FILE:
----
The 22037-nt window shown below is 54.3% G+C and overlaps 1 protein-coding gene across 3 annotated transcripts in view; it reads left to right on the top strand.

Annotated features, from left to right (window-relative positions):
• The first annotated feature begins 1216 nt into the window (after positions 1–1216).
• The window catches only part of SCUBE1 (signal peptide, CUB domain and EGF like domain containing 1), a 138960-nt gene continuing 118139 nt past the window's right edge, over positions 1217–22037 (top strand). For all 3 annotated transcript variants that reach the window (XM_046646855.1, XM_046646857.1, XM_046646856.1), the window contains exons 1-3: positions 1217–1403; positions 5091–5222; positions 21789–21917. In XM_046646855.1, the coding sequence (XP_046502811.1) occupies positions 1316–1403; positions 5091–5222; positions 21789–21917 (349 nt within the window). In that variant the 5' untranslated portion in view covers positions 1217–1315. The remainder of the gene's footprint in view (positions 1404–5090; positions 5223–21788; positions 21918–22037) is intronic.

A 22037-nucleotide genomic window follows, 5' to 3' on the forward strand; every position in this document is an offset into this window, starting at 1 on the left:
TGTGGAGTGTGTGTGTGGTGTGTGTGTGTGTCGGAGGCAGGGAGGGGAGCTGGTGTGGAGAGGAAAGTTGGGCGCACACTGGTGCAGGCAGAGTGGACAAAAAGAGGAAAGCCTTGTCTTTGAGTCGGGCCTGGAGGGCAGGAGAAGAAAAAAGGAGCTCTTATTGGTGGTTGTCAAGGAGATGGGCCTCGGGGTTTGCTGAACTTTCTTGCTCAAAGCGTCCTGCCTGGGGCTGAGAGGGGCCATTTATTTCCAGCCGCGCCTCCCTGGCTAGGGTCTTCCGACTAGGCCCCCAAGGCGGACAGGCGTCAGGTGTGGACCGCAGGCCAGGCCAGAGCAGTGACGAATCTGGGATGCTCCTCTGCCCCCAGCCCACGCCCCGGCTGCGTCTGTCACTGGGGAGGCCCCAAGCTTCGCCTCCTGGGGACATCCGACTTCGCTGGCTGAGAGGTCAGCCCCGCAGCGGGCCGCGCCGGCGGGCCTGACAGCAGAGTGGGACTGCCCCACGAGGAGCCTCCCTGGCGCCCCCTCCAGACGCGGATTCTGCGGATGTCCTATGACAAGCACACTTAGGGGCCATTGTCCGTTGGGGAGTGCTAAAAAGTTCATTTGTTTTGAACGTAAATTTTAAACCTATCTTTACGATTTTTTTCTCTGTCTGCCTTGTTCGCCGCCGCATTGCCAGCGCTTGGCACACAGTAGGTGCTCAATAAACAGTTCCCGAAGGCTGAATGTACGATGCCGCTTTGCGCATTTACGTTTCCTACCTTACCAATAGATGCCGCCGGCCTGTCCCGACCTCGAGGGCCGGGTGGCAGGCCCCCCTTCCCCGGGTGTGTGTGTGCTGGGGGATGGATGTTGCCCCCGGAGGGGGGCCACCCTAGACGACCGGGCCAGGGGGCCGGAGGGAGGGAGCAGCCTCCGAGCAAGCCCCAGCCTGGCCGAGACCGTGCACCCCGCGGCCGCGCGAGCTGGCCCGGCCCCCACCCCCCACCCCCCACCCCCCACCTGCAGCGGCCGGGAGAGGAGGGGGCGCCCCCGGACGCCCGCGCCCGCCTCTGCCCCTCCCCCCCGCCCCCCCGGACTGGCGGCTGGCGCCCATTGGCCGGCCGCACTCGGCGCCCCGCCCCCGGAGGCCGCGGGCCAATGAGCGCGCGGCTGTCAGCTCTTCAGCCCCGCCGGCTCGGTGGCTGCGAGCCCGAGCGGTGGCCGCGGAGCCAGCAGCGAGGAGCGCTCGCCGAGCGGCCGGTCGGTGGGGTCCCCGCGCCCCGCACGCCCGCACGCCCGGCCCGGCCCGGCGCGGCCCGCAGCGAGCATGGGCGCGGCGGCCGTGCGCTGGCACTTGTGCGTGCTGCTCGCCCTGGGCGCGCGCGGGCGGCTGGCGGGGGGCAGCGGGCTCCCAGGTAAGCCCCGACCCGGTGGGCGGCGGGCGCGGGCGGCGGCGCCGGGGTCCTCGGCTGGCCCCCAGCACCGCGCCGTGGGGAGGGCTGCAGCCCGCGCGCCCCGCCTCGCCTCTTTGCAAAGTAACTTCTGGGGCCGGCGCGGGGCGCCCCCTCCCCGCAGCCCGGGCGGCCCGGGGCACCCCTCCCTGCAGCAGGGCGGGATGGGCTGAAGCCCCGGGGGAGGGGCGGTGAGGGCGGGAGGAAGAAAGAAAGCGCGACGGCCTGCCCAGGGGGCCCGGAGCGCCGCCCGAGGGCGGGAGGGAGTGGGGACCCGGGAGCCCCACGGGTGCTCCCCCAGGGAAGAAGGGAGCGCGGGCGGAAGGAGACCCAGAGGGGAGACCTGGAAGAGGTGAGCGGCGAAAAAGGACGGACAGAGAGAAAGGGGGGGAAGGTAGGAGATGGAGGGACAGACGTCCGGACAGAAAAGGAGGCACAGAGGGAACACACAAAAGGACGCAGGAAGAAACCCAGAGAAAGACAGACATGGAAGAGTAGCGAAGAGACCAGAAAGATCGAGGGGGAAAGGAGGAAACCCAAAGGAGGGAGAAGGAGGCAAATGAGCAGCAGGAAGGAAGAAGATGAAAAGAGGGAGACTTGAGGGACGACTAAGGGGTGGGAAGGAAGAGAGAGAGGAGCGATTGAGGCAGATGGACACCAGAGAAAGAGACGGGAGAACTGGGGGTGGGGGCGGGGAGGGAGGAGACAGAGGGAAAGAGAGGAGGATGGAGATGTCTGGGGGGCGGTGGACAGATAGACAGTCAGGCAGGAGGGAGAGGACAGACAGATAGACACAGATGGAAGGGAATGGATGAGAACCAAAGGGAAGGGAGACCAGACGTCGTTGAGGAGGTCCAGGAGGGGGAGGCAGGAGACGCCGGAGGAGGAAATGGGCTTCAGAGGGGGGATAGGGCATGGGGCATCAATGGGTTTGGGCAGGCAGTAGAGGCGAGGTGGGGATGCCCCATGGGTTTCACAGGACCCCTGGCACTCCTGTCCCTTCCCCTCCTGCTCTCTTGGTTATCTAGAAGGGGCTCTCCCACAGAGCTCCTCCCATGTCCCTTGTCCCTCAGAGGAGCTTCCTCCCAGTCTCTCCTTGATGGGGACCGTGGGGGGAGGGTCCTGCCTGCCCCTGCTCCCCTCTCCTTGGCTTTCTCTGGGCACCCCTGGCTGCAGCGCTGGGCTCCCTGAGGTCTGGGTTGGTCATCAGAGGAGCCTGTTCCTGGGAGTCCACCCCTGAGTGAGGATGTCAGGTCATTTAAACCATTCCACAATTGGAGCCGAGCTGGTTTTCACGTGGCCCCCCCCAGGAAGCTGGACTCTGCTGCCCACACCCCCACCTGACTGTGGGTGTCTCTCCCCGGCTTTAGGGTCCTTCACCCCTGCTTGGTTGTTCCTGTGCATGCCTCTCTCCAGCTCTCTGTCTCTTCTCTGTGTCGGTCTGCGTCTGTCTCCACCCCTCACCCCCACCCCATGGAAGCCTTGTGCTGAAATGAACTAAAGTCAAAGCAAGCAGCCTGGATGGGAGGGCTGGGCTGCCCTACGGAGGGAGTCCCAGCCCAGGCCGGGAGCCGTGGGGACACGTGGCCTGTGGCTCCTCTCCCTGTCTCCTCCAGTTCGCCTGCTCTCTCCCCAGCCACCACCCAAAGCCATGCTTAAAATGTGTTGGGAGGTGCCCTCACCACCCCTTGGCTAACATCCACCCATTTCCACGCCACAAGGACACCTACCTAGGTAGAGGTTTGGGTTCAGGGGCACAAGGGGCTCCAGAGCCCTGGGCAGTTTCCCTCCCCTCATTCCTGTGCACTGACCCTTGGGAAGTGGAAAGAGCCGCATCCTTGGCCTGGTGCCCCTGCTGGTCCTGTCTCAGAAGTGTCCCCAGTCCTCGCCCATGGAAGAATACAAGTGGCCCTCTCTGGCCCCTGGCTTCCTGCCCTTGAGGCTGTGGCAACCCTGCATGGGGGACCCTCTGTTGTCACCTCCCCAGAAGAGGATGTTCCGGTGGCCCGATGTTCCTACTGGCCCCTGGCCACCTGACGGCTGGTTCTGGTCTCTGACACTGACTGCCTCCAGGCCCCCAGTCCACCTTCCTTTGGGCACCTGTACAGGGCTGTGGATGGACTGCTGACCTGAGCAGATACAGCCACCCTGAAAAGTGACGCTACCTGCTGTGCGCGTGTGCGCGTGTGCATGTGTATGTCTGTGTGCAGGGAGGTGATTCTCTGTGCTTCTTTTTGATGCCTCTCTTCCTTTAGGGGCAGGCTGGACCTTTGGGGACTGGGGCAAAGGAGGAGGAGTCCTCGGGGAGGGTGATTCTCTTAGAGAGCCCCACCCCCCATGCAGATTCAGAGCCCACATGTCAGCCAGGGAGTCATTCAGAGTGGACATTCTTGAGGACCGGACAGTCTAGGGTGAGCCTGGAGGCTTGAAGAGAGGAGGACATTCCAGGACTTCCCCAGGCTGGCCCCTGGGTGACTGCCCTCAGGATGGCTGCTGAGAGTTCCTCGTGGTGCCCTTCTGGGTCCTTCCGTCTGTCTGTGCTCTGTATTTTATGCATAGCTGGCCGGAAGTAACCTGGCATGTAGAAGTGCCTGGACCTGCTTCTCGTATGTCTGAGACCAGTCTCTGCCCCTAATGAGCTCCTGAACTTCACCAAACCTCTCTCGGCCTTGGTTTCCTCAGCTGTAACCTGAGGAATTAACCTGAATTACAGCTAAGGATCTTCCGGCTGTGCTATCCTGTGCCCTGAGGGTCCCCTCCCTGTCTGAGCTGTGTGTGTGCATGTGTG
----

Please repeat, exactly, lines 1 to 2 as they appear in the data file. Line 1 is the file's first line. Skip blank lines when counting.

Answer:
The 22037-nt window shown below is 54.3% G+C and overlaps 1 protein-coding gene across 3 annotated transcripts in view; it reads left to right on the top strand.

Annotated features, from left to right (window-relative positions):